The Logistics of Wine

The challenges of wine logistics encourages producers to question how their wine is transported overseas to become globally recognized.

The logistics of wine are risky. All transportation should safeguard the product’s temperature, humidity and quality. Wine is fragile, which makes it one of the most complicated products to ship overseas. Wine logistics are based on a rigid schedule that begins before the product ever enters the global supply chain. The process starts from the vineyard where the grape grower’s decisions influence the wine’s taste and, as such, whether it will even qualify to ship. It must be moved from the wine producer, through the bulk distributor to the transit cellar and beyond. If all these steps are successfully completed, the fragile bottles of wine are prepared for their crucial shipment overseas. During this time, winemakers must make careful decisions to raise their bottom line. They must also consider the latest logistics technologies and trends to increase their chances of success.


Wine logistics offers several challenges. Most commonly, the bottles are prone to shattering. An accident can incur financial deficits to the winemakers who run the risk of missing a deadline, not to mention the lost product. To help reduce this possibility, many logisticians now choose to send wine in bulk using flexitanks. This way, it can be shipped over long distances to reach each destination on time for a reasonable price.  

The systems are comprised of two components: a liquid-tight steel container and a specially manufactured woven fabric layer into which the wine in question is flowed, ready for shipping. They are available as 20- and 40-foot containers with capacities of around 20,000 to 50,000 liters, respectively. This means that wine can be easily shipped from the production wineries in Chile, Argentina, Australia and South Africa by sea container to Europe. The containers are then transported by tractor-trailer truck from the ports on the North Sea coast to the major bottling wineries in France, Germany and other European countries.”1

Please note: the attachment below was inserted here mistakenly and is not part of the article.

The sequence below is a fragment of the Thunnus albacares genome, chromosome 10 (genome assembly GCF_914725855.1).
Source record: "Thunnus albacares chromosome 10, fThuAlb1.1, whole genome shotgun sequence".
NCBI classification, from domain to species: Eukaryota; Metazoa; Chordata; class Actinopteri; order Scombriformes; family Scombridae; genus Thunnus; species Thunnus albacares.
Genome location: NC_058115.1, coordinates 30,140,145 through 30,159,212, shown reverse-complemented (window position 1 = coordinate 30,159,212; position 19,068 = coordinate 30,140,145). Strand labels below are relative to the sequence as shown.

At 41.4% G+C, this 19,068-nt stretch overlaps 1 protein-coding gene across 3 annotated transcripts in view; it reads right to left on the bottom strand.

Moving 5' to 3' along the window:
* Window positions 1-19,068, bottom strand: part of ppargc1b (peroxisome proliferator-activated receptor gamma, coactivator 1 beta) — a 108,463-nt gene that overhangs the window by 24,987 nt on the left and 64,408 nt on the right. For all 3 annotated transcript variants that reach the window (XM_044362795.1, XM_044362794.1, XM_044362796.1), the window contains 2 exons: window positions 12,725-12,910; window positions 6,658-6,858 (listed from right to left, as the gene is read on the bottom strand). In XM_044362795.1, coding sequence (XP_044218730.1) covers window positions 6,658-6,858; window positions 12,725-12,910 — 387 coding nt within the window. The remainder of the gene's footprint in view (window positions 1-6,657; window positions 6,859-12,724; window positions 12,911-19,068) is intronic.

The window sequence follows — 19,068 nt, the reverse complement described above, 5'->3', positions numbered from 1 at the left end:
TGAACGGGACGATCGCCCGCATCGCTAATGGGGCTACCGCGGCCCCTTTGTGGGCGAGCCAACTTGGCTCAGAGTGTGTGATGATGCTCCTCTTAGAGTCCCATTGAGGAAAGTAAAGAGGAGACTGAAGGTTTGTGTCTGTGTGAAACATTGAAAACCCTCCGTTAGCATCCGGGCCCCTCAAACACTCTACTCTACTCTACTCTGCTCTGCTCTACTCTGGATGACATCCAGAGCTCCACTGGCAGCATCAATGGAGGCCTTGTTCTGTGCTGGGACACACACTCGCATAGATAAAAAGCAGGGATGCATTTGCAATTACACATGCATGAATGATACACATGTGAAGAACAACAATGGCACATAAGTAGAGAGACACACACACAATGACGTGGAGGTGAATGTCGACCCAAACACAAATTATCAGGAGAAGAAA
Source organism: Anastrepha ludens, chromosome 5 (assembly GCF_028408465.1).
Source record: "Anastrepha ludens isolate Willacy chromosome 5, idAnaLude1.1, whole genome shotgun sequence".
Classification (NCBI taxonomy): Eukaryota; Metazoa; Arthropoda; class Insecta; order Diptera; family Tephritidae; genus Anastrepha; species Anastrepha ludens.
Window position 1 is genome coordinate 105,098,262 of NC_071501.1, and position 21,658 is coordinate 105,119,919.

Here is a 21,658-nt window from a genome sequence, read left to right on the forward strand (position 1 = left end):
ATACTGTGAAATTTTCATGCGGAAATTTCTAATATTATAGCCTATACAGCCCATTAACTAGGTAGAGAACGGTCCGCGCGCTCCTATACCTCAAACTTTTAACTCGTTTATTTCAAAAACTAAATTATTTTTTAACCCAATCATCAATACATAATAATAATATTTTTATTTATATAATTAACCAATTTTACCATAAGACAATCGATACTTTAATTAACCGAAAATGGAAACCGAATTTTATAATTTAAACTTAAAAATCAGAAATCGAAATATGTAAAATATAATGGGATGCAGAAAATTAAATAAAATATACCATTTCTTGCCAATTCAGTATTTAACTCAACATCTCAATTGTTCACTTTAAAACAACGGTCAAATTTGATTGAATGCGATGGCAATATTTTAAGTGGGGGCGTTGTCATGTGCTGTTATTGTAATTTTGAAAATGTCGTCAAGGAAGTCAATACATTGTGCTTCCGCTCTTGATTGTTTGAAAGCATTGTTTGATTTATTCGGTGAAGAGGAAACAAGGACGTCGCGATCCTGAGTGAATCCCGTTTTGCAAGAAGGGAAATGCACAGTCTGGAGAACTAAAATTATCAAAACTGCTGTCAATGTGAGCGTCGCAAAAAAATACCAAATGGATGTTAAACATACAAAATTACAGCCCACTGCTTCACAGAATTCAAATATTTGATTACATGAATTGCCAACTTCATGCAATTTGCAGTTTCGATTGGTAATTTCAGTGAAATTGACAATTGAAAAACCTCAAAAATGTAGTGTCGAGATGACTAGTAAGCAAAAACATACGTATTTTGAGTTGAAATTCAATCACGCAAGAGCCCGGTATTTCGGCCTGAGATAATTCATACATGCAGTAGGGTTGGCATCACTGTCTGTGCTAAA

Flexitanks are one of the most reliable modes of wine transportation. Prior to their deployment, many people settled for the previously popular ISO tank containers. Although they offer benefits, they have several shortcomings.2

ISO tank containers remain an industry-standard in bulk liquid transportation today. However, despite their reliability and long history, they aren’t the ideal solution for all shipping jobs.”

“Cleaning is a major concern. ISO tanks can be reused but they need to be cleaned at an approved facility, which can increase the cost of hire or ownership. This also ties up shipping containers in the supply chain i.e., in times of high demand, there could be a waiting period before an ISO tank can be hired.”

Selecting the most rapid, low-risk transportation method, such as the flex tank, makes it easier for winemakers to deliver their product to market on-time and fulfill their sales trajectory.


One of the greatest challenges of wine logistics is the bottle itself, according to Santiago Navarro, CEO and co-founder of Garçon Wines.3